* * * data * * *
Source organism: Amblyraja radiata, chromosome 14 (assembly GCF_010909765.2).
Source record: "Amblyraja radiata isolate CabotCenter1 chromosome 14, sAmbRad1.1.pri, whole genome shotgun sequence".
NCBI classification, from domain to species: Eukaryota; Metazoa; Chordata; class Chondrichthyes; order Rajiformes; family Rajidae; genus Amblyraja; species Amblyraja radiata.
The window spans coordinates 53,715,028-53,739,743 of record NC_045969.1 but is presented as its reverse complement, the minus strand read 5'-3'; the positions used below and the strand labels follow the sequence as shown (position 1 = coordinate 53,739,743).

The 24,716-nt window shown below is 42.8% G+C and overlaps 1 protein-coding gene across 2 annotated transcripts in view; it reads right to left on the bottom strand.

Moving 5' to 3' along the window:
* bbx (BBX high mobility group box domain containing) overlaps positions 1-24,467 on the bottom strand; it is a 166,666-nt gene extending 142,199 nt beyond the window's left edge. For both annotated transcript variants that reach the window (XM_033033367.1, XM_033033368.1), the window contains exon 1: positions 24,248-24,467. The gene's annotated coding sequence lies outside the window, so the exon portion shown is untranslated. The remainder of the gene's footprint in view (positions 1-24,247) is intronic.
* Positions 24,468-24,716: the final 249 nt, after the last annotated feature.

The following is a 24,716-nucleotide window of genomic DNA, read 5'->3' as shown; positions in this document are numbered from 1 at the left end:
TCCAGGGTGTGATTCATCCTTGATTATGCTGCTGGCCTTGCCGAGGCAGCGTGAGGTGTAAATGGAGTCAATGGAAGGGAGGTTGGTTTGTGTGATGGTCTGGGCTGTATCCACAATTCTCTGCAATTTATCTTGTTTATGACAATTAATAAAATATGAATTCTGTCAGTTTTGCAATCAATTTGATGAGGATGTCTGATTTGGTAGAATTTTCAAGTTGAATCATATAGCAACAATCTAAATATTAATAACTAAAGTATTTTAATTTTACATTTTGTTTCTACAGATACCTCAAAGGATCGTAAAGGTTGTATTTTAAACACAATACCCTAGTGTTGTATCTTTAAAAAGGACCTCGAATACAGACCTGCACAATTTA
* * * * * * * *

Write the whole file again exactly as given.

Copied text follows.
Source organism: Amblyraja radiata, chromosome 14 (assembly GCF_010909765.2).
Source record: "Amblyraja radiata isolate CabotCenter1 chromosome 14, sAmbRad1.1.pri, whole genome shotgun sequence".
NCBI classification, from domain to species: Eukaryota; Metazoa; Chordata; class Chondrichthyes; order Rajiformes; family Rajidae; genus Amblyraja; species Amblyraja radiata.
The window spans coordinates 53,715,028-53,739,743 of record NC_045969.1 but is presented as its reverse complement, the minus strand read 5'-3'; the positions used below and the strand labels follow the sequence as shown (position 1 = coordinate 53,739,743).

The 24,716-nt window shown below is 42.8% G+C and overlaps 1 protein-coding gene across 2 annotated transcripts in view; it reads right to left on the bottom strand.

Moving 5' to 3' along the window:
* bbx (BBX high mobility group box domain containing) overlaps positions 1-24,467 on the bottom strand; it is a 166,666-nt gene extending 142,199 nt beyond the window's left edge. For both annotated transcript variants that reach the window (XM_033033367.1, XM_033033368.1), the window contains exon 1: positions 24,248-24,467. The gene's annotated coding sequence lies outside the window, so the exon portion shown is untranslated. The remainder of the gene's footprint in view (positions 1-24,247) is intronic.
* Positions 24,468-24,716: the final 249 nt, after the last annotated feature.

The following is a 24,716-nucleotide window of genomic DNA, read 5'->3' as shown; positions in this document are numbered from 1 at the left end:
TCCAGGGTGTGATTCATCCTTGATTATGCTGCTGGCCTTGCCGAGGCAGCGTGAGGTGTAAATGGAGTCAATGGAAGGGAGGTTGGTTTGTGTGATGGTCTGGGCTGTATCCACAATTCTCTGCAATTTATCTTGTTTATGACAATTAATAAAATATGAATTCTGTCAGTTTTGCAATCAATTTGATGAGGATGTCTGATTTGGTAGAATTTTCAAGTTGAATCATATAGCAACAATCTAAATATTAATAACTAAAGTATTTTAATTTTACATTTTGTTTCTACAGATACCTCAAAGGATCGTAAAGGTTGTATTTTAAACACAATACCCTAGTGTTGTATCTTTAAAAAGGACCTCGAATACAGACCTGCACAATTTA